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Residential

Housing sector trounces Trump property tax plan

New York City’s residential real estate industry was quick to react to President Trump’s tax reform proposal, with many organizations releasing statements sharply condemning proposed changes.

In particular, the proposed elimination of the federal tax deduction for state and local property taxes has been criticized by many as an action that would tax more money from the City and its residents.

JOHN BANKS

The industry’s biggest lobby, the Real Estate Board of New York, soundly rejected the proposal, calling it “double taxation.”

“This deduction has been in place since the commencement of income tax in 1913,” said REBNY president John Banks in a statement. “Its elimination would lead to the diminution of basic municipal services for all New Yorkers. The elimination of the deduction of real property taxes for homeownership as an adjustment to home owners’ taxable income would make New York, and other states and cities across the country, less competitive for real estate investment.”

The New York Building Congress also criticized President Trump’s tax reform proposal, saying it would be “crippling” for the middle class. “The proposal to eliminate the federal deduction for state and local property taxes must be considered a non-starter for every one of New York State’s elected representatives in Congress,” said the New York Building Congress in a statement.

“As has been well-documented for decades, New York already sends billions more in tax dollars to Washington each year than it gets back, and this proposal would only exacerbate this disparity. In addition to being a simple matter of fairness, this provision would be crippling to the middle class, sharply decrease our competitiveness as a city and state, and do considerable harm to the national economy by robbing New York City of the funding it needs to invest in its infrastructure and other vital services.”

Michael Hurwitz, partner and REIP group leader at Marks Paneth, said that what Trump’s administration has released so far on the proposed tax reform bill isn’t detailed enough to give a true understanding of how it could affect the real estate industry.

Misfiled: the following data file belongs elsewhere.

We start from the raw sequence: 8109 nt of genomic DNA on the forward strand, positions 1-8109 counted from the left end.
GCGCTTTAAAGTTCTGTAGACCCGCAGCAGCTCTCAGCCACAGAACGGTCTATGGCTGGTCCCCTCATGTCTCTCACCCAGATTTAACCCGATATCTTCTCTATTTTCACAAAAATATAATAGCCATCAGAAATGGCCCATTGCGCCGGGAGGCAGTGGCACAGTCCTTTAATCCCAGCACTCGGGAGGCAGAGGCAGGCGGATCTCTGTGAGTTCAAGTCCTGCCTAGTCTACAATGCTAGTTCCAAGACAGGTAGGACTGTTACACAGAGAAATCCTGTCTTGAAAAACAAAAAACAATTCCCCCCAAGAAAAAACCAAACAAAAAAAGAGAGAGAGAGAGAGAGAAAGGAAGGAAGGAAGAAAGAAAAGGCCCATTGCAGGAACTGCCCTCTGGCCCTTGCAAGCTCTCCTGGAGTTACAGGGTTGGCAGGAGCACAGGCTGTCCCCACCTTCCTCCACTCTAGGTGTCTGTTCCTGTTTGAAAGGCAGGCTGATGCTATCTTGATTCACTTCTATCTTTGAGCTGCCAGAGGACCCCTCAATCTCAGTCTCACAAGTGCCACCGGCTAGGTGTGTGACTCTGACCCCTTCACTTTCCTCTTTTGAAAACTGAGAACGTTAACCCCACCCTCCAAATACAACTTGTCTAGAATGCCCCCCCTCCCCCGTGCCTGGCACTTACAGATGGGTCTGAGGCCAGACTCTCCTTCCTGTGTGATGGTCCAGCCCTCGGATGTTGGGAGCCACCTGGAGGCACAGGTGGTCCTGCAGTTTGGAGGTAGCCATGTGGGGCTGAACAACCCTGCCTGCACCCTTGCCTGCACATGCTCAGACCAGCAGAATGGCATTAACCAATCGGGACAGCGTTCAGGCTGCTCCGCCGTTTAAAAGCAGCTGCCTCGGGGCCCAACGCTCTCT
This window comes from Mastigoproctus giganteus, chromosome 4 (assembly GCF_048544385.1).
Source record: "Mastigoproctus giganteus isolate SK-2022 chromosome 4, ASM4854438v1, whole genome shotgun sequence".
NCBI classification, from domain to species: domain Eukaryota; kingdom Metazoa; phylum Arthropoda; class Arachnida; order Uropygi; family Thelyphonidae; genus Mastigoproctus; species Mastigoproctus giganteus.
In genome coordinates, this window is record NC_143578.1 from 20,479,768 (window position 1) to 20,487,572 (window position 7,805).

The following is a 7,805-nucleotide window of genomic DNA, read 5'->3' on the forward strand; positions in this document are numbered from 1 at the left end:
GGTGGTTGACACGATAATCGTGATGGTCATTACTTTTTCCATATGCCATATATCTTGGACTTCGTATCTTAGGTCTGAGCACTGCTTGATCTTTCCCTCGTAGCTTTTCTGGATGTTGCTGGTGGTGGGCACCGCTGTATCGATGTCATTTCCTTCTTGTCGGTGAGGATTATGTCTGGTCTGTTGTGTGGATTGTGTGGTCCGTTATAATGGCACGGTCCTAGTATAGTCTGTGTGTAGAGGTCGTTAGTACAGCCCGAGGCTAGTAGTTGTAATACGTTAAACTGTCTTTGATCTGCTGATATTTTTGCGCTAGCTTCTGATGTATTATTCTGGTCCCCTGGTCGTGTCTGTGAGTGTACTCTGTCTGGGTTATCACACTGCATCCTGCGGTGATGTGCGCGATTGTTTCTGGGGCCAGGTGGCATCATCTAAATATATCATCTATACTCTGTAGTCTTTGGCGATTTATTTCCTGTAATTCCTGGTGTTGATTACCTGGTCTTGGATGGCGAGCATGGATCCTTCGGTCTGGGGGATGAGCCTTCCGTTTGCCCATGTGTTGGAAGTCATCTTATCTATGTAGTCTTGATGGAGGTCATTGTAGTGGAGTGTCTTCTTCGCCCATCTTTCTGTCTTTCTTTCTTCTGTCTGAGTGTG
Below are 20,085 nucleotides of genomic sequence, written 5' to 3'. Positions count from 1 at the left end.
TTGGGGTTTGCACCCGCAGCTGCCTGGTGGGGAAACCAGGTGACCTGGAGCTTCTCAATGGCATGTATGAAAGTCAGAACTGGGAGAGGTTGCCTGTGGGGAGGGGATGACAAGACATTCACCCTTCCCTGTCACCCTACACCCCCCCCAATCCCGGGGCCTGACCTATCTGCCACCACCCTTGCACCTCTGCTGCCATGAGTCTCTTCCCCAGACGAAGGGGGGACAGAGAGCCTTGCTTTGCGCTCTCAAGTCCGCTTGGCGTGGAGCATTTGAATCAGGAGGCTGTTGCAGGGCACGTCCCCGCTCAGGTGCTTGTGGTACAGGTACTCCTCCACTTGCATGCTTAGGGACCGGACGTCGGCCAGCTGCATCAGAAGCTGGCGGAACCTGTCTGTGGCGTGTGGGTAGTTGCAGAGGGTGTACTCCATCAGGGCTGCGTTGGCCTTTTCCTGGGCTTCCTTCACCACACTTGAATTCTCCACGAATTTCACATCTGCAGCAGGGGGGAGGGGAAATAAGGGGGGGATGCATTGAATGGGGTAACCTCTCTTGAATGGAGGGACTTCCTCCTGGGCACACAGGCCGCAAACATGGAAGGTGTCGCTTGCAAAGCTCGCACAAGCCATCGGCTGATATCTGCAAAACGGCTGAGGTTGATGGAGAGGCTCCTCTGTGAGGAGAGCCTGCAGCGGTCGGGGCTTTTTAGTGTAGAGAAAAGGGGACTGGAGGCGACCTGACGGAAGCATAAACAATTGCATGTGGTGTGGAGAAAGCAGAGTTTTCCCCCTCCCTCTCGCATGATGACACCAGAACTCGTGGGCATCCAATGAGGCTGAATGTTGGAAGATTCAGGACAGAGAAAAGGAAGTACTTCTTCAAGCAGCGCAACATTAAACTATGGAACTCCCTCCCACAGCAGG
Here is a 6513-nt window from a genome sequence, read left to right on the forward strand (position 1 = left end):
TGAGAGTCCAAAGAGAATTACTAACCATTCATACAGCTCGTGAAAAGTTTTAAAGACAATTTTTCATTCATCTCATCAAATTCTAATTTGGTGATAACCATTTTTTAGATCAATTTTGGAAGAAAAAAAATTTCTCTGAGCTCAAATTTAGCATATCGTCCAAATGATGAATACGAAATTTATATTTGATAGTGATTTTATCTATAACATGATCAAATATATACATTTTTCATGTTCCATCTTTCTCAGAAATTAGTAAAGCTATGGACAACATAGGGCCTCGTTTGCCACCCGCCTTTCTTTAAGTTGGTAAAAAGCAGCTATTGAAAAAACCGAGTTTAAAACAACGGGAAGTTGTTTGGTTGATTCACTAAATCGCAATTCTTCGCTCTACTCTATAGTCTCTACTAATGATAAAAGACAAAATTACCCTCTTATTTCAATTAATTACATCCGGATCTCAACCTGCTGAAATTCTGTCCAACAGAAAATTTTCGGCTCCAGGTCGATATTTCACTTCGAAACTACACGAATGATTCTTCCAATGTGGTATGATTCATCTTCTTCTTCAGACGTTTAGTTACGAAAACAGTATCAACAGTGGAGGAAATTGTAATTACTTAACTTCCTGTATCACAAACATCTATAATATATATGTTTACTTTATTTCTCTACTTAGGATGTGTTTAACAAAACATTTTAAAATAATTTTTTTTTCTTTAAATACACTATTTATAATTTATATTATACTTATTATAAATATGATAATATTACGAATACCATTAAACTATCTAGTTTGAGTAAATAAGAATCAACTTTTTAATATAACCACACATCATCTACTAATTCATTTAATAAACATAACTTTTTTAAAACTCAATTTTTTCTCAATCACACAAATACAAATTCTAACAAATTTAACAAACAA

MIKE HURWITZ

“Does it affect the way we buy homes? I don’t think so,” he said of the proposal. “Right now, it’s just a whole bunch of crazy ideas.”
The co-founder and managing director of Ideal Properties, Aleksandra Scepanovic, said that any effect the tax reform could have on the industry wouldn’t likely be seen until 2019 or later.

But if it did pass, a few things could affect New York City, namely middle and upper-middle class homeowners.

The proposal calls for eliminating the federal tax deductions, which wouldn’t have much of an effect on the top earners, but could affect middle and upper-middle class New Yorkers, and those who can’t itemize deductions, said Scepanovic.

“On the plus side of the equation, we have mortgage interest reduction remaining in place, that somewhat dampens the blow and mostly benefits high middle-class households,” said Scepanovic.

Aleksandra Scepanovic

The possible reduction of the top tier tax rate could also benefit the highest-earning New Yorkers, which could in turn help reinvigorate a slumping ultra-luxury market, she said.

The tax reform proposal is just a proposal at this point, and so far more of an outline than a comprehensive bill, suggesting there’s much more to come.

“I think this is just the beginning of the conversation, and probably going to be thorny one,” she said.

 

 

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